The Appointment of Bishops in Early-Modern Portugal (1495-1777)

By Paiva, José Pedro | The Catholic Historical Review, July 2011 | Go to article overview

The Appointment of Bishops in Early-Modern Portugal (1495-1777)


Paiva, José Pedro, The Catholic Historical Review


The author explains the theoretical model that was used in early-modern Portugal for appointing bishops, based on original research of 505 episcopal appointments. The author argues that the model enabled monarchs to better control the prelates and consequently the Portuguese Church, which reinforced the power of the state over the spiritual sphere in the realm.

Keywords: episcopal appointments; patronage; patron-client relations; Portuguese Church

1. The System: Bishops as Dependents of Kings and the Creation of the State

In a treatise written after Portugal's Restoration (around 1668) but published in 1715, which endeavored to legitimize the positions taken by the kings of the new Bragança dynasty (John IY and Afonso VI) regarding the appointment of bishops throughout the Portuguese empire, Manuel Rodrigues Leitäo notes that " [bishops] had incredible power over the spirit of the people through piety and religion, and this spiritual empire was very powerful at the secular level."1 This quote clearly shows the awareness of the Portuguese monarchy, at least from the reign of Manuel I (1495-1521) onward, that choosing bishops was crucial to the monarchy's power base. Portugal's kings understood the important role played by the Church, particularly by its bishops, as a strategic tool for maintaining order and royal authority over their kingdom.

This awareness was based on three main principles. The first was that the bishops, as Rodrigues Leitäo noted, influenced the behavior of the people through piety and religion - that is to say, the power they held in the realm of the sacred. Less formally, of course, what this meant was the idea of a central cultural system, as defined by Edward Shils.2 According to this concept, a central system of beliefs created or maintained by a dominant institution (in this case, the Church) helps the political center (in this case, the Crown) to reaffirm its authority and exercise power over the territory it governs. Second, through the presence of parishes throughout Portuguese territory, the Church became a fundamental tool for communication in the modern era. Typically, during the Old Regime, episcopal control within their territorial divisions was much more effective than that of the king. Thus, in the context of strengthening a state that was consolidating its borders, this well-established structure became an essential vehicle for communicating news and sending orders from the political center to peripheral regions.3 Third, the Church promoted a cultural and religious system that, both on the level of doctrine and of communication and ritual practices, was marked by clear ideas of hierarchy, order, and obethence, which encouraged discipline among the people. In 1619, when the kingdom of Portugal was under Castilian rule, the Benedictine Juan de Salazar observed:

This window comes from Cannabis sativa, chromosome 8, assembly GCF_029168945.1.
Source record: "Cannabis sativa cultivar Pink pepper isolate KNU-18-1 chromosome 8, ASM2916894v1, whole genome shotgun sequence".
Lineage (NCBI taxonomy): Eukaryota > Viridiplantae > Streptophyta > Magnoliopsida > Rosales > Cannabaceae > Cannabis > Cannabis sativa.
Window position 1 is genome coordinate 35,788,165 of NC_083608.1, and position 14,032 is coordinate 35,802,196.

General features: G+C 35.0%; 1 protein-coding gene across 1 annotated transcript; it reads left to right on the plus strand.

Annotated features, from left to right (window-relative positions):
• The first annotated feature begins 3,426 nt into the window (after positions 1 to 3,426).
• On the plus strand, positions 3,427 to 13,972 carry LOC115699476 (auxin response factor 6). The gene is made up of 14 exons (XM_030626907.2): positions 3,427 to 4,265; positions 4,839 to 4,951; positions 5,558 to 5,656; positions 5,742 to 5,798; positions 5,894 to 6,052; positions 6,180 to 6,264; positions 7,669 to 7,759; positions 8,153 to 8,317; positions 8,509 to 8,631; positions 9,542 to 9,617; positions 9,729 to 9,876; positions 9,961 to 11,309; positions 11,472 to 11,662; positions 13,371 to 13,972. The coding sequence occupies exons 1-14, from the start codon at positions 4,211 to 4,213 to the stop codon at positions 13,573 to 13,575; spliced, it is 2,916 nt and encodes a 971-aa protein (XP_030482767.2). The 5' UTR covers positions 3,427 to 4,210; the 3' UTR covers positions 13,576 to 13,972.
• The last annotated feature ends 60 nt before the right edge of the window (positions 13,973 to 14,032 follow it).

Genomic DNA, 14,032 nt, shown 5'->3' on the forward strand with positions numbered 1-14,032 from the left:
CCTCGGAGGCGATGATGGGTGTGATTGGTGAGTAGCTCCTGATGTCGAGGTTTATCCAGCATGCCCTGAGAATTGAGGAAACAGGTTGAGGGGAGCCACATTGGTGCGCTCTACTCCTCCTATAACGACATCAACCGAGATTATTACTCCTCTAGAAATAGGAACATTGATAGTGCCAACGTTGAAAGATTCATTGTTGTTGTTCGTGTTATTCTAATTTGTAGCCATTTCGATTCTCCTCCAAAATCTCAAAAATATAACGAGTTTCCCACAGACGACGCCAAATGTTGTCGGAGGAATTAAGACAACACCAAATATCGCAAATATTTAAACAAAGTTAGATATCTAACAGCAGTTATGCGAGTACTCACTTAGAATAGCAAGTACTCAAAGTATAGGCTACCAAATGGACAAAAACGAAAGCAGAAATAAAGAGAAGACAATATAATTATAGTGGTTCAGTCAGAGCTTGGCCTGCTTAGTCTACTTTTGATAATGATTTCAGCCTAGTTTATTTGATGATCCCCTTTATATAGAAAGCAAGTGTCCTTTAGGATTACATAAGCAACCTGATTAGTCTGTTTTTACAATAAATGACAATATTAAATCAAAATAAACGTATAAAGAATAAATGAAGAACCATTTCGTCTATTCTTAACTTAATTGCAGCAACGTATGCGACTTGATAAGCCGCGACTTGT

It is clear that it is the learned and ecclesiastical men, particularly priests and preachers, who keep their heads down, docile and obethent to their superiors. . . . They regularly preach to the people that obethence to the king is the will of God.4

In summary, to use Paolo Prodi's expression, the tools that the Church had to promote the "discipline of the soul, the discipline of body and the discipline of the society" were decisive in strengthening central political authority5

It also should be noticed that this tendency of the monarchy to take advantage of the Church's power and its bishops was not confined within the borders of the kingdom but also extended to Portugal's imperial territories. As Charles Boxer has shown, the alliance between the Crown and the altar was fundamental in the structuring and consolidation of Iberian empires.6

The Crown's awareness of the power of the Church and the bishops was reflected in its substantial efforts to control the appointment of prelates, similar to the actions of the French and Castilian monarchs at this time.7 From 1503 onward, during the reign of Manuel I and after the polemical appointment (decided in Rome by Pope Alexander VI) of Cardinal D. …

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